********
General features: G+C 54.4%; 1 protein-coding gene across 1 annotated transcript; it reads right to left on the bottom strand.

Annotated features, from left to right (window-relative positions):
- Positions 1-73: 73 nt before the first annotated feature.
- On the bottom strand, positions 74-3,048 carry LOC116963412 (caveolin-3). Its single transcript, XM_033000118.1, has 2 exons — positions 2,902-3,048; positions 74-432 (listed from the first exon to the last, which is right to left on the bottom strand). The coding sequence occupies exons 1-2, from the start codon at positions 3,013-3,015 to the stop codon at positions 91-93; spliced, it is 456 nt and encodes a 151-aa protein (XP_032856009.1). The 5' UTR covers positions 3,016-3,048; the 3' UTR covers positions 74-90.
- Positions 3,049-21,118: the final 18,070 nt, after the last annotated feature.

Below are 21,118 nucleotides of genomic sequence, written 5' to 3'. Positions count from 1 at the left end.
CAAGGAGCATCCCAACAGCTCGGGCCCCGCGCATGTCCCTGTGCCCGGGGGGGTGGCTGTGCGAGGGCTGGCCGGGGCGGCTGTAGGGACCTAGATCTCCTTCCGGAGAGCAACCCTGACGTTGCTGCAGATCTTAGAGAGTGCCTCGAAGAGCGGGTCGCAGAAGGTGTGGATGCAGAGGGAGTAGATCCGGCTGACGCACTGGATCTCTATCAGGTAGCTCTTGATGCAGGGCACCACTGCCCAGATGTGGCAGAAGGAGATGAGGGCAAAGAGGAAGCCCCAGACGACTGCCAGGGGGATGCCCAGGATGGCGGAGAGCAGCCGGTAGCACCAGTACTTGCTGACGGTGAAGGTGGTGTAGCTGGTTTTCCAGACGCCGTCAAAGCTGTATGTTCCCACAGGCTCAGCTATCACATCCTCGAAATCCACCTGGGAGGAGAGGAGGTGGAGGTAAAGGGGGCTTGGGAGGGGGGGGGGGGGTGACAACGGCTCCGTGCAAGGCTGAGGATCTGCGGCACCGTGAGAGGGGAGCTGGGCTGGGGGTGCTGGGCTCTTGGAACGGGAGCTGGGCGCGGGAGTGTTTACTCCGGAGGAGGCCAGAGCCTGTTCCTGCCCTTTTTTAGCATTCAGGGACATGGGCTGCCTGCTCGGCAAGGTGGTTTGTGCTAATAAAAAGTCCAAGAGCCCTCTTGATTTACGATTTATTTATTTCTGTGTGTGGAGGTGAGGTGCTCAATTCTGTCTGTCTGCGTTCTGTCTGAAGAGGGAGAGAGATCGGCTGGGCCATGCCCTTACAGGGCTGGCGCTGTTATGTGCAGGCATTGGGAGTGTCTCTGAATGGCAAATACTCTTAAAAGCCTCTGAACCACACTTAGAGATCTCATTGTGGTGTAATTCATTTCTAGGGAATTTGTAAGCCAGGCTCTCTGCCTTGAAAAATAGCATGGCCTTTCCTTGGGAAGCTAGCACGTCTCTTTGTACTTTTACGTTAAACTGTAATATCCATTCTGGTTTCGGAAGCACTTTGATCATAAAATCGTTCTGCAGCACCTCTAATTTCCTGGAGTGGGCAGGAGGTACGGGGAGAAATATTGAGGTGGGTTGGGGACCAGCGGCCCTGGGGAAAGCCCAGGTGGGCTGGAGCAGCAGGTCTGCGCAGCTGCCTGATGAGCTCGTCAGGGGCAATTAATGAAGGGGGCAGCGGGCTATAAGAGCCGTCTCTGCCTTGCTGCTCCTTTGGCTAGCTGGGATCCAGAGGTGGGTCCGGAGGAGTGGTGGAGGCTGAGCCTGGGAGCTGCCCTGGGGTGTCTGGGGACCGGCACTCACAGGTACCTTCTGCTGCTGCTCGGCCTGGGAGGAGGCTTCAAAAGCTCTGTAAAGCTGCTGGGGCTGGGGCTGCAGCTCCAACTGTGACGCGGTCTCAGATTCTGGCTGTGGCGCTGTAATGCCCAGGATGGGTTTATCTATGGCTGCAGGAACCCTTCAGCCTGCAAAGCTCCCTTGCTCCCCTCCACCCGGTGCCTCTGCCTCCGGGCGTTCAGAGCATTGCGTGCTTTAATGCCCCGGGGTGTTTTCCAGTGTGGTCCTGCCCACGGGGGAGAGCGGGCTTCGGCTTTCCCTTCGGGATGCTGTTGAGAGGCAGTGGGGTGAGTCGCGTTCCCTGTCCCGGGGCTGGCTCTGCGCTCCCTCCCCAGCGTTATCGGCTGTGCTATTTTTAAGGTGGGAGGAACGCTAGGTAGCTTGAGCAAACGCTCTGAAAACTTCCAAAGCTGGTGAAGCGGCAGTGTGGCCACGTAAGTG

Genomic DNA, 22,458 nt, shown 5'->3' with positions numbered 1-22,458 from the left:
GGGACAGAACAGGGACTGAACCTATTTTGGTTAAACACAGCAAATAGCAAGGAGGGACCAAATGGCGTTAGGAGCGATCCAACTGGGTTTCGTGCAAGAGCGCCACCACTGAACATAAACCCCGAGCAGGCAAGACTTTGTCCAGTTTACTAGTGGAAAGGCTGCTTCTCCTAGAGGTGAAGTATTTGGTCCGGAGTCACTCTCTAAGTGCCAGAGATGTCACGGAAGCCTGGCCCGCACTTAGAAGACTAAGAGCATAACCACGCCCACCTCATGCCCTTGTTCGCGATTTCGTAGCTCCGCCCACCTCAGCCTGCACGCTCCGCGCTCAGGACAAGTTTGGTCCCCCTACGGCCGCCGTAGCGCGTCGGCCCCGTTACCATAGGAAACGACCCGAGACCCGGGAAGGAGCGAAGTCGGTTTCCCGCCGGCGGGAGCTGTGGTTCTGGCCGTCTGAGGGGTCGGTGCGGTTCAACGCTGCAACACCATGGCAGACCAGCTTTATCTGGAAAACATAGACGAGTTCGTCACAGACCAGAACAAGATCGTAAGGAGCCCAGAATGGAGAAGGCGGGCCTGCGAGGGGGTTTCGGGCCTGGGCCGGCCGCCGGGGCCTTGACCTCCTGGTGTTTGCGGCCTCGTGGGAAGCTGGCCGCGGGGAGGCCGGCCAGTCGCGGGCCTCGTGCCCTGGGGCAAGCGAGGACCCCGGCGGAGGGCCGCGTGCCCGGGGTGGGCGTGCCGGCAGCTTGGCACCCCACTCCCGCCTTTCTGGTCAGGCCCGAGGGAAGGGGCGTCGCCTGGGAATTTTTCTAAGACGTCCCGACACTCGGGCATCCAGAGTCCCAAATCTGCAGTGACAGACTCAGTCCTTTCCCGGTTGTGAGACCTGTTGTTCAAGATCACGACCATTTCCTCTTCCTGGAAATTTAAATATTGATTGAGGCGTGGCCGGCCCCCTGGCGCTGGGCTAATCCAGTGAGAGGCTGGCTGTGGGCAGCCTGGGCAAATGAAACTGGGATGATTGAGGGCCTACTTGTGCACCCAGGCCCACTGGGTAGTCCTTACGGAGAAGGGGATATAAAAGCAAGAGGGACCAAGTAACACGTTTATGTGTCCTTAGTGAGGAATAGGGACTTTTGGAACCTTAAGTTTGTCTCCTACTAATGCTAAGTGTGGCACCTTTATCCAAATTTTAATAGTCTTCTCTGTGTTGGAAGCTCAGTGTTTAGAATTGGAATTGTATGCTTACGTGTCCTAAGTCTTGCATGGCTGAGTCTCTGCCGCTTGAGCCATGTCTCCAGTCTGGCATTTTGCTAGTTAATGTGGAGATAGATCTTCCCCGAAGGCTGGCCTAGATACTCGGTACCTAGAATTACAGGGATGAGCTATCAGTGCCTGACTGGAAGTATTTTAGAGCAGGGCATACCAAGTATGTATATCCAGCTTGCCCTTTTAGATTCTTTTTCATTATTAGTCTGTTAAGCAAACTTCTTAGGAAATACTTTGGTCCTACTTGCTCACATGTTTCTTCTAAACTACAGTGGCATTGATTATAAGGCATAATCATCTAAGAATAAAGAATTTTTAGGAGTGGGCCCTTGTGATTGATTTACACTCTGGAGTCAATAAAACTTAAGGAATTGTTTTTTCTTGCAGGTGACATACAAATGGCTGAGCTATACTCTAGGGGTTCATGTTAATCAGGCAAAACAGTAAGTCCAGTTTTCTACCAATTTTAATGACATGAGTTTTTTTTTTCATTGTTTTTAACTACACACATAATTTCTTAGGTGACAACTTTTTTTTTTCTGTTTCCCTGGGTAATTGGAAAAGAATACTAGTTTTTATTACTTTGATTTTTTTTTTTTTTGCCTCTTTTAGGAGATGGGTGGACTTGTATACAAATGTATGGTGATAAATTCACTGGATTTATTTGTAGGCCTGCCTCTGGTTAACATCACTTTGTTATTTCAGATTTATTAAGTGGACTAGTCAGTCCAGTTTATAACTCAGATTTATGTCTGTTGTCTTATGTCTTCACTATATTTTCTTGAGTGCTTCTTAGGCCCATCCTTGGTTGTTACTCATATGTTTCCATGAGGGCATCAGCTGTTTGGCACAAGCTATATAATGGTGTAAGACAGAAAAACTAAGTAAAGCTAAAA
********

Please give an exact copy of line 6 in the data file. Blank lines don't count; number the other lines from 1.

Below are 21,118 nucleotides of genomic sequence, written 5' to 3'. Positions count from 1 at the left end.